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It has to be about objective reasons and about you, not the PI. The best way to talk about it is to say that you've learned through doing this current rotation that your interests have changed and that they are now more in line with the work you were doing in your previous rotation. Make sure you say (and repeat) how grateful you are to have been given the opportunity to be in your current lab and how much you've learned. Thank the PI for all he's done for you, mention nothing about his personality. If he is great but you want to do research he doesn't support, it's much easier to make a clean break than if you make it about your personal fit. 

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I think it is a great idea that you want to frame this as simply an issue of not being interested in this lab's subfield and would prefer to pursue another subfield. Definitely do NOT bring up any other reasons for leaving.

 

I think it will help you if you know more about what your work with the other lab will be. Have a very clear and concrete plan for what you'll be doing in the other lab. Not necessarily long term, but just what you will be doing next. Have a vague long term plan too that clearly shows you should be in the other lab. You're not committed to any of this of course. I just find having a plan like this helps me internalize and solidify that I am making the right decision and this will come off in the conversation as more confidence. This might be necessary if the "bully PI" tries to convince you to stay, or if they start asking questions about your future plans. Being sure that this is what you want to do and having good reasons will help eliminate any potential thoughts that you might be leaving for personality reasons too.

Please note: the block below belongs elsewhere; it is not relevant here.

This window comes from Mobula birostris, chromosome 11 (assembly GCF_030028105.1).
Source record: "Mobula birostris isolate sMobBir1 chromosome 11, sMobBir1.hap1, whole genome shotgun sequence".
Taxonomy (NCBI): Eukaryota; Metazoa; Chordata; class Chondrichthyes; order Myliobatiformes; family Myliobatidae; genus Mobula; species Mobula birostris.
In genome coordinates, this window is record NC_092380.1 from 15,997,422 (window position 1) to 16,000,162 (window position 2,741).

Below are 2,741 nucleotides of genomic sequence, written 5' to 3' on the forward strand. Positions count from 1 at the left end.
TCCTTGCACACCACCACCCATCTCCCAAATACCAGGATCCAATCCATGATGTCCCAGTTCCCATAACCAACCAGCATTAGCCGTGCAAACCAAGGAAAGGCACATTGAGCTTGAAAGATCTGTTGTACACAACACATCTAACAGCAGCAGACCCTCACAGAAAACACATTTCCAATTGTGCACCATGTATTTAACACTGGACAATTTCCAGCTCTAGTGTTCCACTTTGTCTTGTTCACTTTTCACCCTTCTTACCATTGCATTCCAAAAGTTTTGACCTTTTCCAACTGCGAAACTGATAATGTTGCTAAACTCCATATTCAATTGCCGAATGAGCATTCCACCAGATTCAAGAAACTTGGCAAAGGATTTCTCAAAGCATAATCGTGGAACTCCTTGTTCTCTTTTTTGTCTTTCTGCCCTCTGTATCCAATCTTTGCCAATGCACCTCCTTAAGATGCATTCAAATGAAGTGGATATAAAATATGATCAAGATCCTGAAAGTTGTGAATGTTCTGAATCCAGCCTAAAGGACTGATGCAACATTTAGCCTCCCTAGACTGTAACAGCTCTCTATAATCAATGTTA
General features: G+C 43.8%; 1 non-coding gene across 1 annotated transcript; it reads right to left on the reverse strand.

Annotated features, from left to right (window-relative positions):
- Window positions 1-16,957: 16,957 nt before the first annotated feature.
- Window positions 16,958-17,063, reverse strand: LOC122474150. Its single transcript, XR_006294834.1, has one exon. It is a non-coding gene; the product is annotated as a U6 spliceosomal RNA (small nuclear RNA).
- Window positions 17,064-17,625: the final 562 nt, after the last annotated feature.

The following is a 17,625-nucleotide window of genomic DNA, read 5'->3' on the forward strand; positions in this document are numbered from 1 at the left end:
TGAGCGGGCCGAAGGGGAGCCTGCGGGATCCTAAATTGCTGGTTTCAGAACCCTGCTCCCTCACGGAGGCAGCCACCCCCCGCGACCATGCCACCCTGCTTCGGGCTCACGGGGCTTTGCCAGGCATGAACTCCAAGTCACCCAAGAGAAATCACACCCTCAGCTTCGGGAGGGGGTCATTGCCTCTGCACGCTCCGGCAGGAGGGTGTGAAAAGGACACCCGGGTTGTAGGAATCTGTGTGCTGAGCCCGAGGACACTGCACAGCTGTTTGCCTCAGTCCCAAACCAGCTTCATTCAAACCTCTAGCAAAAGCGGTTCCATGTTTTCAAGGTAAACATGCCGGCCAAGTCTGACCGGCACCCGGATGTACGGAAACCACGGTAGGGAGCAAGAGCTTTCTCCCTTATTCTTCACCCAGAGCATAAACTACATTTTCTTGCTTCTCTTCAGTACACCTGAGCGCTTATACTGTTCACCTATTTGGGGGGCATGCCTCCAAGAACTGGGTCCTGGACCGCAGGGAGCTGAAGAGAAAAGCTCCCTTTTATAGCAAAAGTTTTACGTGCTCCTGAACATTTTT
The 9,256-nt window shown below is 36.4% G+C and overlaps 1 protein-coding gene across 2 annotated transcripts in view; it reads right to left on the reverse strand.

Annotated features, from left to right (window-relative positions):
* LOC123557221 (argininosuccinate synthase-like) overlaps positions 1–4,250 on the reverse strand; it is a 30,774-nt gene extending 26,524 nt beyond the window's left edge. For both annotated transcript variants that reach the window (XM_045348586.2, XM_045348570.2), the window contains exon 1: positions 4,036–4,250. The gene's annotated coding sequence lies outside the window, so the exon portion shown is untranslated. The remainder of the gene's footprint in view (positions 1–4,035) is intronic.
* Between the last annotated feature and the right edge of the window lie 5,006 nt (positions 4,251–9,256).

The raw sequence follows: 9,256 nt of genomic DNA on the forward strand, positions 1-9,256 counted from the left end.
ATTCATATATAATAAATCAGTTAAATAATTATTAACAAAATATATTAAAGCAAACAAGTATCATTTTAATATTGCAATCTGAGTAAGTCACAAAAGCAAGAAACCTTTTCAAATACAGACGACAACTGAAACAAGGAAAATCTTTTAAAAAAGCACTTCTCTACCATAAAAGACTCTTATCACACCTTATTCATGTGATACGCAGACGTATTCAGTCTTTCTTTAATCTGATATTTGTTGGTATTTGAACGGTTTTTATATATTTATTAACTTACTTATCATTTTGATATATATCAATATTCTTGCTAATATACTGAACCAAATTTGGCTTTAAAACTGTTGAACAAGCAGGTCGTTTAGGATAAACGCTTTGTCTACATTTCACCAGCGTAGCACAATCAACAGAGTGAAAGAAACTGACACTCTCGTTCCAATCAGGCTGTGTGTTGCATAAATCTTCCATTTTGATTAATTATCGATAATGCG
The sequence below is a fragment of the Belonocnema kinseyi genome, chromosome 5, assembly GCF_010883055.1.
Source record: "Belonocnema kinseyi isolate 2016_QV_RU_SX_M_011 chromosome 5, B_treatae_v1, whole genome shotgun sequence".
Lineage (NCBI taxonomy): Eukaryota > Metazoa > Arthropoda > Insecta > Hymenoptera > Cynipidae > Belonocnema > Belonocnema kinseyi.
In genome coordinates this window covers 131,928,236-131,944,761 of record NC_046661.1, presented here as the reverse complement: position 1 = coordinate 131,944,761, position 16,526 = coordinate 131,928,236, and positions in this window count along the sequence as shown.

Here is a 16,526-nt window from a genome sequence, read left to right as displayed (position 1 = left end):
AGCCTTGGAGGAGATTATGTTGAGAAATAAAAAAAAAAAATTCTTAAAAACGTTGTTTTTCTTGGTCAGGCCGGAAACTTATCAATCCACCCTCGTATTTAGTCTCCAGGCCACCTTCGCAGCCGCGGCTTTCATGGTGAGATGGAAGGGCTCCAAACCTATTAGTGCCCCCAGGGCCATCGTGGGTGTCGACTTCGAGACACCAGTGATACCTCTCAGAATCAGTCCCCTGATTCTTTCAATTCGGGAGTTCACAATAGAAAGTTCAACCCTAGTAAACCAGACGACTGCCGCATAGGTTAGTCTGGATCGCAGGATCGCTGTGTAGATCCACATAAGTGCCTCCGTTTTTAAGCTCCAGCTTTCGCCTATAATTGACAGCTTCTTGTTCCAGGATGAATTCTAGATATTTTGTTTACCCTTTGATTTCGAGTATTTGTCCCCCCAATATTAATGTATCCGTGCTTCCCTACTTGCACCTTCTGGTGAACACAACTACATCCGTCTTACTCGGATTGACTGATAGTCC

In addition, I echo everything fuzzy said about being grateful etc.

 

Finally, my school has resources in the grad office that will help you "break up" with an advisor like this. They can give tips, role play the scenario etc. If you think you would like that type of support, maybe see if you can get the same at your school!

 

Good luck!

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Make sure you say (and repeat) how grateful you are to have been given the opportunity to be in your current lab and how much you've learned. Thank the PI for all he's done for you, mention nothing about his personality. If he is great but you want to do research he doesn't support, it's much easier to make a clean break than if you make it about your personal fit. 

This is exactly why I posted here. Of course that's so obvious to me now, but in the chaos in my mind it never even occurred to me that I should use expressions of gratitude to cushion the overall impact. And of course I am grateful, that feeling just wasn't at the forefront of my mind when thinking about this. 

 

I think it will help you if you know more about what your work with the other lab will be. Have a very clear and concrete plan for what you'll be doing in the other lab. Not necessarily long term, but just what you will be doing next. Have a vague long term plan too that clearly shows you should be in the other lab. You're not committed to any of this of course. I just find having a plan like this helps me internalize and solidify that I am making the right decision and this will come off in the conversation as more confidence. 

That's also great advice. When I talked to my previous PI about returning to his lab, he outlined what the 3 parts of my thesis would be, and one of the parts is a continuation of the work I was already doing before leaving. So not only do I know what my broad long-term plans are, but I also know that I really like that research. I will make sure to say so if the opportunity presents itself.